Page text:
Assessment of temporal hydrologic anomalies coupled with drought impact for a transboundary river flow regime : the Diyala watershed case study

Al-Faraj, FAM and Scholz, M ORCID: 2014, 'Assessment of temporal hydrologic anomalies coupled with drought impact for a transboundary river flow regime : the Diyala watershed case study' , Journal of Hydrology, 517 , pp. 64-73.

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Recent increases in human activities in shared river basins have unquestionably raised concerns about potential hydrological impacts, especially impacts of dams and large-scale water withdrawal schemes in the highlands. Anthropogenic pressures twinned with drought impacts have exacerbated water management challenges. This article assesses the cumulative consequences of upstream anthropogenic pressures and drought spells on temporal river flow regimes for the downstream country. The size and complexity of problems confronting transboundary river watersheds makes it necessary to use a representative example basin to study the problems and potential solutions. The Diyala (Sīrvān) river basin, which shares dozens of transboundary watersheds between Iraq and Iran, has been selected as a representative case study. A subset of the Indicators of Hydrologic Alteration (IHA) was utilised and climate variability was considered in assessing the combined effect of various forms of upstream human-river regulations and climatic conditions on natural flow regimes in the downstream state. Findings indicated that the anthropogenic river-regulation coupled with the impact of drought periods have noticeably modified the natural flow paradigm. The yearly average runoffs, which are no longer available for the downstream country, have soared to very high levels, particularly over the last fifteen years. More adverse impacts were detected in the non-rainy season. Findings reveal also that damming and considerable water diversion to large-scale irrigation projects in the upstream state are the main regulations affecting the management of shared water resources in the downstream country.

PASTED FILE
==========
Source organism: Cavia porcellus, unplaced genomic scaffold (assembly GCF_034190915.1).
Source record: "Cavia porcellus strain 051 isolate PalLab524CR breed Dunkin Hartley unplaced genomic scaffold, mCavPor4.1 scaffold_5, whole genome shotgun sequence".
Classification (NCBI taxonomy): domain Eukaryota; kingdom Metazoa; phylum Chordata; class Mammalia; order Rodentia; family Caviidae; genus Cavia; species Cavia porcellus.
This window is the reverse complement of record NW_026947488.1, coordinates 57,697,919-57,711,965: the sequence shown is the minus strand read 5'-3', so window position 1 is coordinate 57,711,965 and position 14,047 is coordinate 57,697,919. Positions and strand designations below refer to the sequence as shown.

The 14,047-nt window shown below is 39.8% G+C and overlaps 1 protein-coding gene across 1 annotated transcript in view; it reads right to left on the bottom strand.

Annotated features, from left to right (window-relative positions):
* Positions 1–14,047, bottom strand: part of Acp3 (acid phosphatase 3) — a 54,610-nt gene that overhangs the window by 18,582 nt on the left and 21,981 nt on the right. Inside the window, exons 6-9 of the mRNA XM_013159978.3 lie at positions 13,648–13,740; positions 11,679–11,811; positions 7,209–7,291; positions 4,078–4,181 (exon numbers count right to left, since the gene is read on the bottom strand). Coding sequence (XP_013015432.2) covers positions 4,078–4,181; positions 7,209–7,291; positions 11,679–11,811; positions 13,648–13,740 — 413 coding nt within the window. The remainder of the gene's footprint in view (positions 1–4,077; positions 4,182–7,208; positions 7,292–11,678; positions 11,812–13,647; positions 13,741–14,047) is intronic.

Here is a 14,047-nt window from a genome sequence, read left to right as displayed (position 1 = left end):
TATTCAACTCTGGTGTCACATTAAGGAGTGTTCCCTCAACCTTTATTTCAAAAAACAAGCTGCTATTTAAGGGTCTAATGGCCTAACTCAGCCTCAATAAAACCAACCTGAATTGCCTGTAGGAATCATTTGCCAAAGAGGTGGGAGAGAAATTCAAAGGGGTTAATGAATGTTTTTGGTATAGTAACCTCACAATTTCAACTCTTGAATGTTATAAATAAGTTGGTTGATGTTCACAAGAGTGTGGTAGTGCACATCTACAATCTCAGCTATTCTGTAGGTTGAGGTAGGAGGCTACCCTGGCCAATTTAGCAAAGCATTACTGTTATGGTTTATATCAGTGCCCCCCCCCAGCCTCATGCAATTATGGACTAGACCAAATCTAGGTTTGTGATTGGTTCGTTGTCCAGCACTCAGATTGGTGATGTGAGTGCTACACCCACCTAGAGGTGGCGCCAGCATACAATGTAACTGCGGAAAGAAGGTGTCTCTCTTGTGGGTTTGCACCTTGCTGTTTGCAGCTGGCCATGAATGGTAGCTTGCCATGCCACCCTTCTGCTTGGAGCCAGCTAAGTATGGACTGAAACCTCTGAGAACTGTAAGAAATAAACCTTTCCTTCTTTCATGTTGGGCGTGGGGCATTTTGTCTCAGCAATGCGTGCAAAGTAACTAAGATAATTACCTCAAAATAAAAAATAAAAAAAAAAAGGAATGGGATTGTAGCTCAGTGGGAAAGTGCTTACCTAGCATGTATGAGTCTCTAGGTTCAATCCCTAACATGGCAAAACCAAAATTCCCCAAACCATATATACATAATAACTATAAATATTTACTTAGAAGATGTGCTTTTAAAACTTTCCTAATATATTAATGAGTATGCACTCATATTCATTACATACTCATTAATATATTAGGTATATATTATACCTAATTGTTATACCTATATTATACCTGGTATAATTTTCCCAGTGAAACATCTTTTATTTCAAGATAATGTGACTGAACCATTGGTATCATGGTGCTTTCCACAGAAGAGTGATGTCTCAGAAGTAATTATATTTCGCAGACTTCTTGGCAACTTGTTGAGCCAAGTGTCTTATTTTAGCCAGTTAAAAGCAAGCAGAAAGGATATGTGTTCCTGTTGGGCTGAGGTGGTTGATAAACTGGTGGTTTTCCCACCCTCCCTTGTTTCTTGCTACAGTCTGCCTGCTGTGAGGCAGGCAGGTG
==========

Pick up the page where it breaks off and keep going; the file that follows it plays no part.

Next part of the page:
Item Type: Article
Themes: Built and Human Environment
Schools: Schools > School of Computing, Science and Engineering > Salford Innovation Research Centre
Journal or Publication Title: Journal of Hydrology
Publisher: Elsevier
Refereed: Yes
ISSN: 0022-1694
Related URLs:
Funders: Funder not known
Depositing User: B Li
Date Deposited: 02 Feb 2015 14:17
Last Modified: 15 Nov 2019 14:44

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